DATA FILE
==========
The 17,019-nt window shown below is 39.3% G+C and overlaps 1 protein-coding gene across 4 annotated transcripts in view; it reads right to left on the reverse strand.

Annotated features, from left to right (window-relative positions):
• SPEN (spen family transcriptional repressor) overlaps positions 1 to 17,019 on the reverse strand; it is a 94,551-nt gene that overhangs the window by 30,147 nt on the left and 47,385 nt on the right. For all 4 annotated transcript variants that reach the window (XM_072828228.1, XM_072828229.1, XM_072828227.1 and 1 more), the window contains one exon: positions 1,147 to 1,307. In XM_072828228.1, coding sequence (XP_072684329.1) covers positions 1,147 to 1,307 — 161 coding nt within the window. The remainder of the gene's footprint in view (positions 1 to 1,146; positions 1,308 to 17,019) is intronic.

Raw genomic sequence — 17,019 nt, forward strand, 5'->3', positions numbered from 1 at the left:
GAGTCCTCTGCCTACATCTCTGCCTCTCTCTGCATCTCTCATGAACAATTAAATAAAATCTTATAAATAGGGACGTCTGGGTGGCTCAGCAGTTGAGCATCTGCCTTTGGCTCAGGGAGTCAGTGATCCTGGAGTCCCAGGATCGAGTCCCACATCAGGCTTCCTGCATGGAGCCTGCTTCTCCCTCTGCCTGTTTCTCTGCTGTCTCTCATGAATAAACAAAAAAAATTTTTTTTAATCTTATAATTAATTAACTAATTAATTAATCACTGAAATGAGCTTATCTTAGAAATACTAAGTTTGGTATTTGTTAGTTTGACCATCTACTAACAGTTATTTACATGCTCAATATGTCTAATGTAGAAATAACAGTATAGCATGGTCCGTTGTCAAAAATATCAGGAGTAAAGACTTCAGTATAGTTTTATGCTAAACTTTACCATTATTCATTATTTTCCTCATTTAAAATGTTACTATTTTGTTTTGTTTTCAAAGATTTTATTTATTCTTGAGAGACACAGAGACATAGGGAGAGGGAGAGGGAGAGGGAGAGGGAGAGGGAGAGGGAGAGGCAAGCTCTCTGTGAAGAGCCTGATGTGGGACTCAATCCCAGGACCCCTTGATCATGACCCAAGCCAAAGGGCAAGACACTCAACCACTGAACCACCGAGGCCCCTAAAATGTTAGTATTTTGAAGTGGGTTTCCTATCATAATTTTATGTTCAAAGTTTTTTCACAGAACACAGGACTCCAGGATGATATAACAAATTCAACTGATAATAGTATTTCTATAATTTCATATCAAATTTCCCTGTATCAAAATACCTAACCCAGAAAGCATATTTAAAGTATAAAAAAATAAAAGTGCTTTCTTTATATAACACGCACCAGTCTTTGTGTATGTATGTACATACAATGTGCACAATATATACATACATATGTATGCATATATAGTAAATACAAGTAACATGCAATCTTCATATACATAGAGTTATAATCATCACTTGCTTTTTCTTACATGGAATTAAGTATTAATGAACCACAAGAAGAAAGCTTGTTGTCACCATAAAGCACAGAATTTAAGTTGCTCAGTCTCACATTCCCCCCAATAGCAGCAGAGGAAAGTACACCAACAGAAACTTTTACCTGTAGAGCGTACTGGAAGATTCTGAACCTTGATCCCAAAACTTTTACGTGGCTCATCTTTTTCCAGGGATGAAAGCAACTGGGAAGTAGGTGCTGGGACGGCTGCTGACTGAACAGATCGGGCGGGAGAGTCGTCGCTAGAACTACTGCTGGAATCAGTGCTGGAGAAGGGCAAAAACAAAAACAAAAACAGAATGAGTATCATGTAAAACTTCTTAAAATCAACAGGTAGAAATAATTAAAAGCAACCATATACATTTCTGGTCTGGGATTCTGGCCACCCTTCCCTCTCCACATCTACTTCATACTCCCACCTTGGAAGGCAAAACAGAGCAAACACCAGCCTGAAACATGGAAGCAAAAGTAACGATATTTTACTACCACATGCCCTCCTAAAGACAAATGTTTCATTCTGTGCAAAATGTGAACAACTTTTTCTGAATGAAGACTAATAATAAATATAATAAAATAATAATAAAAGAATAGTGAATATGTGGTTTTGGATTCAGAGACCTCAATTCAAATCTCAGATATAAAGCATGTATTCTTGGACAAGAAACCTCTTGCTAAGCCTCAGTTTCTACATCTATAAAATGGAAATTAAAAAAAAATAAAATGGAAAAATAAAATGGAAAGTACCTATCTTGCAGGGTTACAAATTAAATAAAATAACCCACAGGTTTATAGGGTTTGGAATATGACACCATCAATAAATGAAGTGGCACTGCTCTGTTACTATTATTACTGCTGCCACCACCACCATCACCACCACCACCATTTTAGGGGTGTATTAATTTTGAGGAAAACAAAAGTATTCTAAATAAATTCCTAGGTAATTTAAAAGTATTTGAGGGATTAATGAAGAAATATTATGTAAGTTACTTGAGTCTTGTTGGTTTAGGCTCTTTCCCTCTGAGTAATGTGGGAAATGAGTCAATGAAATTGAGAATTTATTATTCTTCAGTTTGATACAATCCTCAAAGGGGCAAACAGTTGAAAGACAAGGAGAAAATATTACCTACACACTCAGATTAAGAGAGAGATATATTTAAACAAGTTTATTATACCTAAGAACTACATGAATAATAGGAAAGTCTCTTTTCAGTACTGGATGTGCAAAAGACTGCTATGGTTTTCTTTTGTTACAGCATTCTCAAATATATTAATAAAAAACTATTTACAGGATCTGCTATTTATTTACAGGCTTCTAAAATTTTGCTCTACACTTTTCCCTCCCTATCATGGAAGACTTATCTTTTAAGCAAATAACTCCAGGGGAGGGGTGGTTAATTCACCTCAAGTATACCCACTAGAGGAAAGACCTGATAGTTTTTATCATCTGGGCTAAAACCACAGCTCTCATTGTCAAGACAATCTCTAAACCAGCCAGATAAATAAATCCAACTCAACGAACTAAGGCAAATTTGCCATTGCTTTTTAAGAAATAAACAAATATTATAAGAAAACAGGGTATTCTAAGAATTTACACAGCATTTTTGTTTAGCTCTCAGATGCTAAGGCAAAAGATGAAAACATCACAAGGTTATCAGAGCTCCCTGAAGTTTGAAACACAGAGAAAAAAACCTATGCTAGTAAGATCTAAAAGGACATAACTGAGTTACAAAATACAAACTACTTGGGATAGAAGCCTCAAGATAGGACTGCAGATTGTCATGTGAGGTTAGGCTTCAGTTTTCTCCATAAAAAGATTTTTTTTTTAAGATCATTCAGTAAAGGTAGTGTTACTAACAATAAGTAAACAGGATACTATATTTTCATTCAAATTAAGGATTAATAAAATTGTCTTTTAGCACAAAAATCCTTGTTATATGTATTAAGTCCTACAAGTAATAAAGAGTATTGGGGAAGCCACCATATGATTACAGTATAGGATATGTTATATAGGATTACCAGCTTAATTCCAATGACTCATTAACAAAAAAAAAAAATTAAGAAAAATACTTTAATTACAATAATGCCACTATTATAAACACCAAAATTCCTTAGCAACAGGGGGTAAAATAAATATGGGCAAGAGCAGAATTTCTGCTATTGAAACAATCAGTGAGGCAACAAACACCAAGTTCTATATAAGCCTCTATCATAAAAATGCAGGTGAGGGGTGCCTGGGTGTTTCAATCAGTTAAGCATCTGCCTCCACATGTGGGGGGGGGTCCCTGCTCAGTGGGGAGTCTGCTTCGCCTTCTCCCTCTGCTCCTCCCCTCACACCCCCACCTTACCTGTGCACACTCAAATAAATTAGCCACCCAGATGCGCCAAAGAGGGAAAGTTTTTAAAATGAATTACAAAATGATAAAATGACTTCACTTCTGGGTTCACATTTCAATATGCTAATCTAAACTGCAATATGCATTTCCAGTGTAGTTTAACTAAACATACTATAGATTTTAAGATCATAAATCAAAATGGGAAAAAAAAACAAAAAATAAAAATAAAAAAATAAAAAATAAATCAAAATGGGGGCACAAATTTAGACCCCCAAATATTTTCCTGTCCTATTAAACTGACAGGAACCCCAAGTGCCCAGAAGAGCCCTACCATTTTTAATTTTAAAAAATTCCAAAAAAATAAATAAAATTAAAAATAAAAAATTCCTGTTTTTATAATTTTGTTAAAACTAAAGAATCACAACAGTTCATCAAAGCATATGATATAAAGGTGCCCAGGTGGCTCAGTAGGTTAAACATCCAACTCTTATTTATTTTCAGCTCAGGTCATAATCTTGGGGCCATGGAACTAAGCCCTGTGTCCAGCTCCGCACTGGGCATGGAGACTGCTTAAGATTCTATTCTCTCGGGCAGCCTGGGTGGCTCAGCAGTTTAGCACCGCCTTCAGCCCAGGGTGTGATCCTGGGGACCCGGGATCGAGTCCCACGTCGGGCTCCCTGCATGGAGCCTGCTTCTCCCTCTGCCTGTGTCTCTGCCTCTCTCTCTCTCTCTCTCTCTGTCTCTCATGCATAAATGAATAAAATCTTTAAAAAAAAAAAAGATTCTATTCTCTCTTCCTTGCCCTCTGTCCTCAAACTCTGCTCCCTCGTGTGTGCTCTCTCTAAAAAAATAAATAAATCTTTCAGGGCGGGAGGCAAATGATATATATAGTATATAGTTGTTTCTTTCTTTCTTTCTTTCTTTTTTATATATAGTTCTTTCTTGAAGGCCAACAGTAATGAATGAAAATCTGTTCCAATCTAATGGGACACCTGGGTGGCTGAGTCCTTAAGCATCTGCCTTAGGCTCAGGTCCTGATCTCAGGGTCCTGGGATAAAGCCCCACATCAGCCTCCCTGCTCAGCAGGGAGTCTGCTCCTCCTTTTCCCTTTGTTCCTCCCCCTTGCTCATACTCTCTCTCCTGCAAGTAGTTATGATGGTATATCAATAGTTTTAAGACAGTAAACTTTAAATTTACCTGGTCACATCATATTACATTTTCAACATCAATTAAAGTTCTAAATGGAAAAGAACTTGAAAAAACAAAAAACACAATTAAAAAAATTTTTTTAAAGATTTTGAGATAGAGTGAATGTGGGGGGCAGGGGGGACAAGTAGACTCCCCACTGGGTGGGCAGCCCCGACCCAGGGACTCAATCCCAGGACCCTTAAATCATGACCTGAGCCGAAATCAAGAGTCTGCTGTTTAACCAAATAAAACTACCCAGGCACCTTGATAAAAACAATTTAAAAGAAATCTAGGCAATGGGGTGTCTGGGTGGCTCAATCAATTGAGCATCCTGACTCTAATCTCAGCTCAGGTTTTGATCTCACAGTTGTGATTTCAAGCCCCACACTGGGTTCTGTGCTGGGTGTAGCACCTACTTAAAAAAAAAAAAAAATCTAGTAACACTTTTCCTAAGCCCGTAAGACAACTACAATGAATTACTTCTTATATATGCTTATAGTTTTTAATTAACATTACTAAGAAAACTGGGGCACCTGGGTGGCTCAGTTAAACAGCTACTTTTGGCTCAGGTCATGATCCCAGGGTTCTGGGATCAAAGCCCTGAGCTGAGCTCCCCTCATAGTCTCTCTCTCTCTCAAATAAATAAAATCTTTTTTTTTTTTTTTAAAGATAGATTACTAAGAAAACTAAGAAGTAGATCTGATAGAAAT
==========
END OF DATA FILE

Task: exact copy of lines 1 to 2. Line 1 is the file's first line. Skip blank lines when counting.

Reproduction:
The 17,019-nt window shown below is 39.3% G+C and overlaps 1 protein-coding gene across 4 annotated transcripts in view; it reads right to left on the reverse strand.

Annotated features, from left to right (window-relative positions):